In 2004 a salvage excavation was conducted along the railway line, c. 200 m north of Tel Ashdod, prior to the construction of an additional railroad track between Ashdod and Ashkelon. The excavation, on behalf of the Antiquities Authority, was directed by Elena Kogan-Zehavi and Pirhiya Nahshoni.
By far the most outstanding discovery in the excavation was that of a large royal building which was constructed in a style that is unequivocally Assyrian. The building was erected on top of a podium made of square red color mudbricks that were sun dried. The walls of the building were also built of square mudbricks and they were c. 3 m thick. Despite the fact that the parts of the building were only partially exposed, we presume it was a military fortress type of palace based on the following data:
Based on the four excavation areas (A, B, C, D) that were opened at the site we estimate the building extended across an area of c. 10 dunams. A room that was entirely plastered was discovered in the northwestern part of the building (Area C) and on its floor was a bathtub made of clay. Two other such basins were found in the collapse in an adjacent room. In addition to this other finds that were discovered in the area include parts of rooms, a mudbrick floor and the end of the podium that rose to a height of c. 3 m.
In the southeastern part of the building (Area A) a large courtyard was exposed that was c. 30 m long from north to south. Sections of three elongated rooms oriented in an east west direction were exposed west of the courtyard.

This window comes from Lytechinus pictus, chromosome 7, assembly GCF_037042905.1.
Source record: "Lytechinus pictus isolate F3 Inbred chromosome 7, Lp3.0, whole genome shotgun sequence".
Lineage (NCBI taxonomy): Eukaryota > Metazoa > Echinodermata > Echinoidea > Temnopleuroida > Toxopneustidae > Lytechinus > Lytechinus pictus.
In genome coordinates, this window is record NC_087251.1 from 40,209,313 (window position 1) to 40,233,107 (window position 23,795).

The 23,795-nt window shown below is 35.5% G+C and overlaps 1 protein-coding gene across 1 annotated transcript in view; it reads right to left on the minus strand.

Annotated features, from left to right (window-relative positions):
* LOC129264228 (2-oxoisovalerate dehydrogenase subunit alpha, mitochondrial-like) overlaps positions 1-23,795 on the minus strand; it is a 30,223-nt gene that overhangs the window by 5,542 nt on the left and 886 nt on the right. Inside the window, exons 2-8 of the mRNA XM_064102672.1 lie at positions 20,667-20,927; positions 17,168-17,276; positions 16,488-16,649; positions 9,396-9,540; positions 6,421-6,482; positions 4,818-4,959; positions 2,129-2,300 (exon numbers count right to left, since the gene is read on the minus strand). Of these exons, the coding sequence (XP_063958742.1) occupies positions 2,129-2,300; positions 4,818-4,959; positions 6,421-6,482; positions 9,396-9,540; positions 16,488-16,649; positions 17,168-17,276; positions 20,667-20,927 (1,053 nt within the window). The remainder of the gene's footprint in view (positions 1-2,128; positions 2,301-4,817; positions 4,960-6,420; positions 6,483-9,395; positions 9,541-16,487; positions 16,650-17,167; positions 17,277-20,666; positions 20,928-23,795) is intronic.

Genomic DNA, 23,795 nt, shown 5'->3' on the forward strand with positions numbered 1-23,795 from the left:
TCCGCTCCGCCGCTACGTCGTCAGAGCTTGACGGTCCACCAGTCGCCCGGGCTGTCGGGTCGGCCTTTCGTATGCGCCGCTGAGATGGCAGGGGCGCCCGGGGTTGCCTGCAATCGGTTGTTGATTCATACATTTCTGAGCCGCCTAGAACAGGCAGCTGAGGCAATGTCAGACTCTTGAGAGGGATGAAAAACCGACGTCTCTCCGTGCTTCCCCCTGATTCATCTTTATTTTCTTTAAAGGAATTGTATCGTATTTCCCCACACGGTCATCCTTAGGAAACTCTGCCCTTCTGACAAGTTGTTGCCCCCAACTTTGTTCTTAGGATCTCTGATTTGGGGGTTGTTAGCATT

Rooms were exposed in the eastern part of the building (Area B). These were probably used as storerooms on the basement level of the palace which was destroyed in a mighty conflagration. In the south of the building (Area D) a segment of a wall foundation was exposed that probably delimits the southern end of the compound.
What then is the enormous compound that was erected north of Tel Ashdod and for whom was it built?
In the archaeological excavations that were conducted at Tel Ashdod no evidence whatsoever of Assyrian construction or presence was discovered there, other than the destruction of the city (Stratum 8).
On the other hand, the bible and the written Assyrian annals tell us about the conquest of Ashdod by Sargon II and about it being turned into an Assyrian province in 712 BCE. The discovery we have before us corroborates the veracity of the written sources. The innovation in the excavations north of Tel Ashdod is the exposure of the capital of the Assyrian province of Ashdod. The government center was revealed which includes the residence of the Assyrian governor and also the seat of the region’s economic and administrative system.